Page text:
I thought I would do a lot of writing. Or some. But instead I’ve shoveled snow, talked to my neighbors. I’ve walked outside and marveled at the world, changed. I’ve played a lot with my daughter and her friends, indoors and out. I’ve gotten to know those girls even better. It snowed on Friday afternoon and night. And Saturday. It snowed. And snowed. Our Saturday afternoon walk looked like this. And with this, I take what is a small step for you digital natives, but a giant leap forward for me. I upload my first photo onto this blog.
our block February 6, 2010 at 4 p.m.
It’s a snow day here. School let out early. I gathered up my daughter and two girls both of whom my daughter and I really like, to spend the afternoon here on this unexpected half day off. I made lunch. We all sat and ate and talked. But other than that, they have games to play and conversations to have, and they are getting along so well, I hardly know what to do with myself. So I sat down to write. But I realized that what I really want is for you to write back.
I want to hear from you. What have you liked (or not)? Things that are on your mind and you’d like me to write about? What do these posts make you think of– about young people, women’s friendships, ending racism, schools, other things? Talk to me.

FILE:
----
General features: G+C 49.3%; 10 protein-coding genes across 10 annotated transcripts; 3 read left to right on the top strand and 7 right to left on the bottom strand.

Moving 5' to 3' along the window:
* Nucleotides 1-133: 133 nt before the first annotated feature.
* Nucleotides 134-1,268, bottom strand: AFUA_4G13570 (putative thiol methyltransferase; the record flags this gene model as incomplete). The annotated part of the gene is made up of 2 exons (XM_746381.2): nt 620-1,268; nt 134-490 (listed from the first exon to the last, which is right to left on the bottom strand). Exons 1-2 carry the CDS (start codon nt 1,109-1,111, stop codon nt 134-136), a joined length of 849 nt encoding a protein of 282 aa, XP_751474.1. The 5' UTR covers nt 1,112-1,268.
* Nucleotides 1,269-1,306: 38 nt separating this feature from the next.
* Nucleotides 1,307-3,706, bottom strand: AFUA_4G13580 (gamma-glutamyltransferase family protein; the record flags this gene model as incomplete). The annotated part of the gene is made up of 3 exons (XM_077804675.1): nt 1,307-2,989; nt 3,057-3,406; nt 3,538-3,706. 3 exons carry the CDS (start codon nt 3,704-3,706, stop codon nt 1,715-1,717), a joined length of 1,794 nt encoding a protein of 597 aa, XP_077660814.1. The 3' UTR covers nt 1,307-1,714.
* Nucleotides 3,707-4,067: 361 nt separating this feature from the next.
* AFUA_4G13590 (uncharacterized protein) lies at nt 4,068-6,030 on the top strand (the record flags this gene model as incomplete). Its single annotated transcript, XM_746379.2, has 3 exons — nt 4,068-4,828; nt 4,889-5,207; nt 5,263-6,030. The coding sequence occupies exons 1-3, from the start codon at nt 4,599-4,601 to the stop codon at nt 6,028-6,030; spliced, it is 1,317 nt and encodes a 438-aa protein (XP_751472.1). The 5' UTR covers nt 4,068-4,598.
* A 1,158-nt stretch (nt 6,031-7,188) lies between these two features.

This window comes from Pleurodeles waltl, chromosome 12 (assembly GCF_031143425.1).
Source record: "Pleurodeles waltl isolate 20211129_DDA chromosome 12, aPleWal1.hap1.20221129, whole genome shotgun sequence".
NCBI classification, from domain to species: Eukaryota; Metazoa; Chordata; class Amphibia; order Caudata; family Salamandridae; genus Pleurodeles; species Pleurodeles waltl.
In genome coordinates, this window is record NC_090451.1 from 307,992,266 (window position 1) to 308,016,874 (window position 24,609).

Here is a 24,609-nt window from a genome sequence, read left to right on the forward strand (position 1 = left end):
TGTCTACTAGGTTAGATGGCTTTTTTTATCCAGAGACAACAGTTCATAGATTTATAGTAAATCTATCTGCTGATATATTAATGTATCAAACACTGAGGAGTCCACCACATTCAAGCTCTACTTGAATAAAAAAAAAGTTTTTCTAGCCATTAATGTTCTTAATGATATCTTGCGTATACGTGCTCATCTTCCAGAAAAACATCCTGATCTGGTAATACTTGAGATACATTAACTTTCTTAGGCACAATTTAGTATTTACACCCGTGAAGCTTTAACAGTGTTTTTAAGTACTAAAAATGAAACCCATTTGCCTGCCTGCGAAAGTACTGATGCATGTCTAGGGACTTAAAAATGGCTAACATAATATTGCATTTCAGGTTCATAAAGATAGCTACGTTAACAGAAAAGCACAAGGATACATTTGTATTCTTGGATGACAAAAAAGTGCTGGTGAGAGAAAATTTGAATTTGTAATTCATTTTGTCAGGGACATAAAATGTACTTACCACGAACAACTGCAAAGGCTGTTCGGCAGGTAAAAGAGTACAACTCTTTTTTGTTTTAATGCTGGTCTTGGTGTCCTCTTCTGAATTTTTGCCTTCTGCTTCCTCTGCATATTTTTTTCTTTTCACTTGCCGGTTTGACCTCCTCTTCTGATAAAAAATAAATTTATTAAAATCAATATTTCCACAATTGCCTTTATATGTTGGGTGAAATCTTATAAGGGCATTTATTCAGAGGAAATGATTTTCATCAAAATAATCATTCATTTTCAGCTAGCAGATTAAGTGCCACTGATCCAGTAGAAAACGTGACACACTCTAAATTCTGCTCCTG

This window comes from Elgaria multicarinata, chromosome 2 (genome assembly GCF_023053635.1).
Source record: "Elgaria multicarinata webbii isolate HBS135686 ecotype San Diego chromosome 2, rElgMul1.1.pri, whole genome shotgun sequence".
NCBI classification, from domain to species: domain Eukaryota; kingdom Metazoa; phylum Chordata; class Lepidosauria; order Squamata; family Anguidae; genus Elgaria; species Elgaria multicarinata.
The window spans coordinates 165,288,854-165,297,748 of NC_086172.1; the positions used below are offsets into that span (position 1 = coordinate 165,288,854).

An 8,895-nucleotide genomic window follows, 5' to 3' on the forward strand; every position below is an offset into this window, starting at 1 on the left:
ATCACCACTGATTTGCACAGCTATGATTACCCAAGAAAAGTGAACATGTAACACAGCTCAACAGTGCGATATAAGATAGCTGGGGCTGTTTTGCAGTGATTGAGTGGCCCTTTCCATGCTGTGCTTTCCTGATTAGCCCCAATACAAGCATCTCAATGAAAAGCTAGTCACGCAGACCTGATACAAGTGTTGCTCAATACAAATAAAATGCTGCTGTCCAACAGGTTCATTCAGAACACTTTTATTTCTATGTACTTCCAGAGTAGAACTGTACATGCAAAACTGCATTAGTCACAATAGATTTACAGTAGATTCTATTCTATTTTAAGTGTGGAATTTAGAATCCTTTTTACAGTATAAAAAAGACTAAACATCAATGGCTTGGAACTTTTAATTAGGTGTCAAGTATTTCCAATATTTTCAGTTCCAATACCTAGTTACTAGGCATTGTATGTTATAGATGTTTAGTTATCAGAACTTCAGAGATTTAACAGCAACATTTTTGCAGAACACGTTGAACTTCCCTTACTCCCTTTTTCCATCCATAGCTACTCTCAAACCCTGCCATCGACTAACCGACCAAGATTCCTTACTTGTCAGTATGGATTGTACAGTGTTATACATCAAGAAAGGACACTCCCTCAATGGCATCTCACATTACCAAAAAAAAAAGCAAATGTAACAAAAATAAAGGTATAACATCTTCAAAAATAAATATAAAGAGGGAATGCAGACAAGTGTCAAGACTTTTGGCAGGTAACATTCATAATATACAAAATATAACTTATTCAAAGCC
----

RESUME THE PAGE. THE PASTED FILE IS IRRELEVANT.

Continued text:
It snowed here yesterday. Second big snow of this winter, in our city which doesn’t, unlike where I grew up, get much snow at all. Here we can go all year without any snow at all. I miss the snow. A lot.
So I love a day like yesterday when it snowed all day. And like today when you wake up and it is bright, white all around and the snow makes our rooms brighter. Through the closed window I can hear that familiar sound of someone’s shovel crunching through the snow and ice, the drag and scrape along the cement, and the silence while the shovelful is dumped, and then the next crunch and scrape. That first look in the morning, of the neighborhood, covered in snow, and that sound of shoveling– those must be two of my earliest childhood memories. For me that look and that sound are profoundly good and deeply reassuring.
Today is the birthday of my father. He was born in Chicago and if he hadn’t died, almost 7 years ago, he would be 84 today. I miss him terribly sometimes. I always imagine him being born in the middle of a Chicago winter and I imagine the next day being a day like today, white, bright, covered in good snow, but a little bit of a project for his dad to travel through to go back to the hospital where he was born. I imagine what the weather must have been, and what the world looked like when he was first taken outdoors, when they left the hospital and brought him home.
He and I were born in the same hospital on the south side– now known as Obama’s neighborhood. I think that it is possible that the last winter of his life was the only winter of his adult life, when he gave up shoveling snow. He loved that kind of physical labor. So, it is only fitting and right that today, on his birthday, it is clean and white and fresh and cold outside and that soon I will get a sweater and coat and boots and go downstairs and start shoveling. Happy Birthday, Dad.